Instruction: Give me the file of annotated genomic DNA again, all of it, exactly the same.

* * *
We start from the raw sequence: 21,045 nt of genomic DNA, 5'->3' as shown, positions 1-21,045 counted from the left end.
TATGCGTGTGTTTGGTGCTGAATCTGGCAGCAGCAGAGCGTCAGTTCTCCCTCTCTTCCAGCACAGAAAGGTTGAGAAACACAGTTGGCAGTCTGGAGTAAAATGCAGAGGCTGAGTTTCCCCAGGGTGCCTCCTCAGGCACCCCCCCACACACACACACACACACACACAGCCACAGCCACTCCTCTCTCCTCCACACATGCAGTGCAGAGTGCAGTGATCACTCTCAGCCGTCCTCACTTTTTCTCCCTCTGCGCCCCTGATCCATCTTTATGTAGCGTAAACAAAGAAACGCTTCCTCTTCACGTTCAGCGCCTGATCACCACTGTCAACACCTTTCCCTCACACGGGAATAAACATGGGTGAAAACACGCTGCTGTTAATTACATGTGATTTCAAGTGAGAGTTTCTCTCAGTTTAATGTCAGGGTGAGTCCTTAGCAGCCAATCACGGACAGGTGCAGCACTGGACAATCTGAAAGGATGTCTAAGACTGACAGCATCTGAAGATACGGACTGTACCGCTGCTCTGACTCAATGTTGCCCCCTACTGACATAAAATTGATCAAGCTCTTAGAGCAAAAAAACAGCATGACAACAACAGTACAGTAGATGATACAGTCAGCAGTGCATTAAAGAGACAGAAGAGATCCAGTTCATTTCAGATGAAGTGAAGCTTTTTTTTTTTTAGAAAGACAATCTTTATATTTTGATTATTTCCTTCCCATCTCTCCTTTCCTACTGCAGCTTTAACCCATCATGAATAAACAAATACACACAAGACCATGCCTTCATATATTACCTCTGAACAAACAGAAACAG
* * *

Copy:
We start from the raw sequence: 21,045 nt of genomic DNA, 5'->3' as shown, positions 1-21,045 counted from the left end.
TATGCGTGTGTTTGGTGCTGAATCTGGCAGCAGCAGAGCGTCAGTTCTCCCTCTCTTCCAGCACAGAAAGGTTGAGAAACACAGTTGGCAGTCTGGAGTAAAATGCAGAGGCTGAGTTTCCCCAGGGTGCCTCCTCAGGCACCCCCCCACACACACACACACACACACACAGCCACAGCCACTCCTCTCTCCTCCACACATGCAGTGCAGAGTGCAGTGATCACTCTCAGCCGTCCTCACTTTTTCTCCCTCTGCGCCCCTGATCCATCTTTATGTAGCGTAAACAAAGAAACGCTTCCTCTTCACGTTCAGCGCCTGATCACCACTGTCAACACCTTTCCCTCACACGGGAATAAACATGGGTGAAAACACGCTGCTGTTAATTACATGTGATTTCAAGTGAGAGTTTCTCTCAGTTTAATGTCAGGGTGAGTCCTTAGCAGCCAATCACGGACAGGTGCAGCACTGGACAATCTGAAAGGATGTCTAAGACTGACAGCATCTGAAGATACGGACTGTACCGCTGCTCTGACTCAATGTTGCCCCCTACTGACATAAAATTGATCAAGCTCTTAGAGCAAAAAAACAGCATGACAACAACAGTACAGTAGATGATACAGTCAGCAGTGCATTAAAGAGACAGAAGAGATCCAGTTCATTTCAGATGAAGTGAAGCTTTTTTTTTTTTAGAAAGACAATCTTTATATTTTGATTATTTCCTTCCCATCTCTCCTTTCCTACTGCAGCTTTAACCCATCATGAATAAACAAATACACACAAGACCATGCCTTCATATATTACCTCTGAACAAACAGAAACAG